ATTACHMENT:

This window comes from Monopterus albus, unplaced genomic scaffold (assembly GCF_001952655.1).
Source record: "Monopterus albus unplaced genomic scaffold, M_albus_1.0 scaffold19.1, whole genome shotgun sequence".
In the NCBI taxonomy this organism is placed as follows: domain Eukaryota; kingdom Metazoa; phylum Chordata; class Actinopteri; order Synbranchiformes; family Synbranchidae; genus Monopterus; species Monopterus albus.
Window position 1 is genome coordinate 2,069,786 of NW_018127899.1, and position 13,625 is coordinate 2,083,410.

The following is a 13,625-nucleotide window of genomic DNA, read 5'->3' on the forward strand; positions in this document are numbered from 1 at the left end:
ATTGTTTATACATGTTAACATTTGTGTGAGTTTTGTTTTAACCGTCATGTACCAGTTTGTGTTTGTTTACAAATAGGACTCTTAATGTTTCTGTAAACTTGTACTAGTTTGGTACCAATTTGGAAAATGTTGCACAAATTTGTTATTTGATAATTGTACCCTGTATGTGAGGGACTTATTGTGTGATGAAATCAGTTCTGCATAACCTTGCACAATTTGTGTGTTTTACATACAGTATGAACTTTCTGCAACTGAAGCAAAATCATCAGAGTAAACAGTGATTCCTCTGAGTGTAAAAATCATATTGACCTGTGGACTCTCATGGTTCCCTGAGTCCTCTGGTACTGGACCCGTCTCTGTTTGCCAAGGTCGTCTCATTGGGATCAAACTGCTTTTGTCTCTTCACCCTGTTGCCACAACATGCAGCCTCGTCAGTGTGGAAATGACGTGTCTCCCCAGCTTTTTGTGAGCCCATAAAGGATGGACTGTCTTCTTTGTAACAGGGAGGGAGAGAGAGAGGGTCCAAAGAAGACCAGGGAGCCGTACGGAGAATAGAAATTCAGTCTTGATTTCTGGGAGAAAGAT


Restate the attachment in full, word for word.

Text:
This window comes from Monopterus albus, unplaced genomic scaffold (assembly GCF_001952655.1).
Source record: "Monopterus albus unplaced genomic scaffold, M_albus_1.0 scaffold19.1, whole genome shotgun sequence".
In the NCBI taxonomy this organism is placed as follows: domain Eukaryota; kingdom Metazoa; phylum Chordata; class Actinopteri; order Synbranchiformes; family Synbranchidae; genus Monopterus; species Monopterus albus.
Window position 1 is genome coordinate 2,069,786 of NW_018127899.1, and position 13,625 is coordinate 2,083,410.

The following is a 13,625-nucleotide window of genomic DNA, read 5'->3' on the forward strand; positions in this document are numbered from 1 at the left end:
ATTGTTTATACATGTTAACATTTGTGTGAGTTTTGTTTTAACCGTCATGTACCAGTTTGTGTTTGTTTACAAATAGGACTCTTAATGTTTCTGTAAACTTGTACTAGTTTGGTACCAATTTGGAAAATGTTGCACAAATTTGTTATTTGATAATTGTACCCTGTATGTGAGGGACTTATTGTGTGATGAAATCAGTTCTGCATAACCTTGCACAATTTGTGTGTTTTACATACAGTATGAACTTTCTGCAACTGAAGCAAAATCATCAGAGTAAACAGTGATTCCTCTGAGTGTAAAAATCATATTGACCTGTGGACTCTCATGGTTCCCTGAGTCCTCTGGTACTGGACCCGTCTCTGTTTGCCAAGGTCGTCTCATTGGGATCAAACTGCTTTTGTCTCTTCACCCTGTTGCCACAACATGCAGCCTCGTCAGTGTGGAAATGACGTGTCTCCCCAGCTTTTTGTGAGCCCATAAAGGATGGACTGTCTTCTTTGTAACAGGGAGGGAGAGAGAGAGGGTCCAAAGAAGACCAGGGAGCCGTACGGAGAATAGAAATTCAGTCTTGATTTCTGGGAGAAAGAT